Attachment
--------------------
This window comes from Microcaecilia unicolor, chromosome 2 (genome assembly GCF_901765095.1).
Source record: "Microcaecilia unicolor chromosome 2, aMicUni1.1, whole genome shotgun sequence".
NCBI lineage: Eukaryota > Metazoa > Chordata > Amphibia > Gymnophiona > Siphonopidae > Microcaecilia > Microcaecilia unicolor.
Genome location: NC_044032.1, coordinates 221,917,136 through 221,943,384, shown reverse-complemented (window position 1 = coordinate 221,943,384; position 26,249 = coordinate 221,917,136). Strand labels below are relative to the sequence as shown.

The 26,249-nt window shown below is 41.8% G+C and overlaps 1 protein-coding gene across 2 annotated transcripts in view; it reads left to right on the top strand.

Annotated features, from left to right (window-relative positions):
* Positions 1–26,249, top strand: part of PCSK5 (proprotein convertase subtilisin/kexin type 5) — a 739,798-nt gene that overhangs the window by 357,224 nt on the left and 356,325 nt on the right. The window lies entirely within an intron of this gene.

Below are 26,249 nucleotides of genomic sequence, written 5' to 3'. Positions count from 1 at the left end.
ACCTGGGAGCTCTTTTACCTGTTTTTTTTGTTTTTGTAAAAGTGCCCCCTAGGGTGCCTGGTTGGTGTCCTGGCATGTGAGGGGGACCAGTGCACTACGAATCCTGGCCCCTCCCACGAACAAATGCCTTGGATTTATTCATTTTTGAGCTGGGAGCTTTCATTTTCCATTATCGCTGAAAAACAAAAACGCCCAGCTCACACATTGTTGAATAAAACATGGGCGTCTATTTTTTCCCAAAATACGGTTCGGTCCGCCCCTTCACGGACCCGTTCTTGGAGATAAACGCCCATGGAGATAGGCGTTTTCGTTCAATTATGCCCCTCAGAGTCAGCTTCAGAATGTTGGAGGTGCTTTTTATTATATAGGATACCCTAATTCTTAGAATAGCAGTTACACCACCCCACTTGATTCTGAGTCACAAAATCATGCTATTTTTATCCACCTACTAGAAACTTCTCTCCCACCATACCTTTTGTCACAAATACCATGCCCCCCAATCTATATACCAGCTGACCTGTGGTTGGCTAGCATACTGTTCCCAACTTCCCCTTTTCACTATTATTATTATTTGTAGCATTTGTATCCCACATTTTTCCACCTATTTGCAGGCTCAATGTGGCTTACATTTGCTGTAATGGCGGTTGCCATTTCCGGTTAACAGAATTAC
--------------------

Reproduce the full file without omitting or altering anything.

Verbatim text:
This window comes from Microcaecilia unicolor, chromosome 2 (genome assembly GCF_901765095.1).
Source record: "Microcaecilia unicolor chromosome 2, aMicUni1.1, whole genome shotgun sequence".
NCBI lineage: Eukaryota > Metazoa > Chordata > Amphibia > Gymnophiona > Siphonopidae > Microcaecilia > Microcaecilia unicolor.
Genome location: NC_044032.1, coordinates 221,917,136 through 221,943,384, shown reverse-complemented (window position 1 = coordinate 221,943,384; position 26,249 = coordinate 221,917,136). Strand labels below are relative to the sequence as shown.

The 26,249-nt window shown below is 41.8% G+C and overlaps 1 protein-coding gene across 2 annotated transcripts in view; it reads left to right on the top strand.

Annotated features, from left to right (window-relative positions):
* Positions 1–26,249, top strand: part of PCSK5 (proprotein convertase subtilisin/kexin type 5) — a 739,798-nt gene that overhangs the window by 357,224 nt on the left and 356,325 nt on the right. The window lies entirely within an intron of this gene.

Below are 26,249 nucleotides of genomic sequence, written 5' to 3'. Positions count from 1 at the left end.
ACCTGGGAGCTCTTTTACCTGTTTTTTTTGTTTTTGTAAAAGTGCCCCCTAGGGTGCCTGGTTGGTGTCCTGGCATGTGAGGGGGACCAGTGCACTACGAATCCTGGCCCCTCCCACGAACAAATGCCTTGGATTTATTCATTTTTGAGCTGGGAGCTTTCATTTTCCATTATCGCTGAAAAACAAAAACGCCCAGCTCACACATTGTTGAATAAAACATGGGCGTCTATTTTTTCCCAAAATACGGTTCGGTCCGCCCCTTCACGGACCCGTTCTTGGAGATAAACGCCCATGGAGATAGGCGTTTTCGTTCAATTATGCCCCTCAGAGTCAGCTTCAGAATGTTGGAGGTGCTTTTTATTATATAGGATACCCTAATTCTTAGAATAGCAGTTACACCACCCCACTTGATTCTGAGTCACAAAATCATGCTATTTTTATCCACCTACTAGAAACTTCTCTCCCACCATACCTTTTGTCACAAATACCATGCCCCCCAATCTATATACCAGCTGACCTGTGGTTGGCTAGCATACTGTTCCCAACTTCCCCTTTTCACTATTATTATTATTTGTAGCATTTGTATCCCACATTTTTCCACCTATTTGCAGGCTCAATGTGGCTTACATTTGCTGTAATGGCGGTTGCCATTTCCGGTTAACAGAATTAC